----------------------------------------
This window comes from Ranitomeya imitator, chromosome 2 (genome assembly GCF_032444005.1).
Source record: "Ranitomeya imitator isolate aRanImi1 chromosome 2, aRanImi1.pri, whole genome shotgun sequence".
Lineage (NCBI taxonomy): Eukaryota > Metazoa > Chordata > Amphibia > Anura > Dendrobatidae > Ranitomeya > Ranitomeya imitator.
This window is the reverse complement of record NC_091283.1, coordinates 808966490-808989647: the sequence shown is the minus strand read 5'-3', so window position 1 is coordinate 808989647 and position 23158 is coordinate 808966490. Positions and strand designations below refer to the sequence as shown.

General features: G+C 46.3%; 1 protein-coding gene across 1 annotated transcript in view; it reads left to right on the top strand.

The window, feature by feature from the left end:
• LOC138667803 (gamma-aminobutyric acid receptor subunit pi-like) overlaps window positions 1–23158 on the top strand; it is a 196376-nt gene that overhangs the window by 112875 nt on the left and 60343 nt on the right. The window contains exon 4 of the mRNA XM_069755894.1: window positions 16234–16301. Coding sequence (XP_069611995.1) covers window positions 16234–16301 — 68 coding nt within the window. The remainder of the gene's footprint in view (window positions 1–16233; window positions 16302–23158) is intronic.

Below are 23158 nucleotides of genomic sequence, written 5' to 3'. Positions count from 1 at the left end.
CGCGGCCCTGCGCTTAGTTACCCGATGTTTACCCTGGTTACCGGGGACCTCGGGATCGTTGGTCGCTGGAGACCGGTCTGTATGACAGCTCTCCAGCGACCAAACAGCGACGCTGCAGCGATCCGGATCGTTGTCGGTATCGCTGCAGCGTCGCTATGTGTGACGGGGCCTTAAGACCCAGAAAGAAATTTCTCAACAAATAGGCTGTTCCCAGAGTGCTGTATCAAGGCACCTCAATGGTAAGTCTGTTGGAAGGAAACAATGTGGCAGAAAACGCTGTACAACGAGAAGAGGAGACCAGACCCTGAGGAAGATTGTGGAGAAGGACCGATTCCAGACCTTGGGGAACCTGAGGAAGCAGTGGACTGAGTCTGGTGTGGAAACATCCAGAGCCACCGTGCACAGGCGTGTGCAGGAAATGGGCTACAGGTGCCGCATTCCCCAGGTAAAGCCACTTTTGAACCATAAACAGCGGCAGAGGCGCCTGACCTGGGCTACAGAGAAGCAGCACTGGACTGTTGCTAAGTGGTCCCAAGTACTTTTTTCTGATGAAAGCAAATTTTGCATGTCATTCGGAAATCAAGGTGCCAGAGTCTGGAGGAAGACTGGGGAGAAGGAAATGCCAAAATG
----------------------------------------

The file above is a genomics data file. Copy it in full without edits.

This window comes from Ranitomeya imitator, chromosome 2 (genome assembly GCF_032444005.1).
Source record: "Ranitomeya imitator isolate aRanImi1 chromosome 2, aRanImi1.pri, whole genome shotgun sequence".
Lineage (NCBI taxonomy): Eukaryota > Metazoa > Chordata > Amphibia > Anura > Dendrobatidae > Ranitomeya > Ranitomeya imitator.
This window is the reverse complement of record NC_091283.1, coordinates 808966490-808989647: the sequence shown is the minus strand read 5'-3', so window position 1 is coordinate 808989647 and position 23158 is coordinate 808966490. Positions and strand designations below refer to the sequence as shown.

General features: G+C 46.3%; 1 protein-coding gene across 1 annotated transcript in view; it reads left to right on the top strand.

The window, feature by feature from the left end:
• LOC138667803 (gamma-aminobutyric acid receptor subunit pi-like) overlaps window positions 1–23158 on the top strand; it is a 196376-nt gene that overhangs the window by 112875 nt on the left and 60343 nt on the right. The window contains exon 4 of the mRNA XM_069755894.1: window positions 16234–16301. Coding sequence (XP_069611995.1) covers window positions 16234–16301 — 68 coding nt within the window. The remainder of the gene's footprint in view (window positions 1–16233; window positions 16302–23158) is intronic.

Below are 23158 nucleotides of genomic sequence, written 5' to 3'. Positions count from 1 at the left end.
CGCGGCCCTGCGCTTAGTTACCCGATGTTTACCCTGGTTACCGGGGACCTCGGGATCGTTGGTCGCTGGAGACCGGTCTGTATGACAGCTCTCCAGCGACCAAACAGCGACGCTGCAGCGATCCGGATCGTTGTCGGTATCGCTGCAGCGTCGCTATGTGTGACGGGGCCTTAAGACCCAGAAAGAAATTTCTCAACAAATAGGCTGTTCCCAGAGTGCTGTATCAAGGCACCTCAATGGTAAGTCTGTTGGAAGGAAACAATGTGGCAGAAAACGCTGTACAACGAGAAGAGGAGACCAGACCCTGAGGAAGATTGTGGAGAAGGACCGATTCCAGACCTTGGGGAACCTGAGGAAGCAGTGGACTGAGTCTGGTGTGGAAACATCCAGAGCCACCGTGCACAGGCGTGTGCAGGAAATGGGCTACAGGTGCCGCATTCCCCAGGTAAAGCCACTTTTGAACCATAAACAGCGGCAGAGGCGCCTGACCTGGGCTACAGAGAAGCAGCACTGGACTGTTGCTAAGTGGTCCCAAGTACTTTTTTCTGATGAAAGCAAATTTTGCATGTCATTCGGAAATCAAGGTGCCAGAGTCTGGAGGAAGACTGGGGAGAAGGAAATGCCAAAATG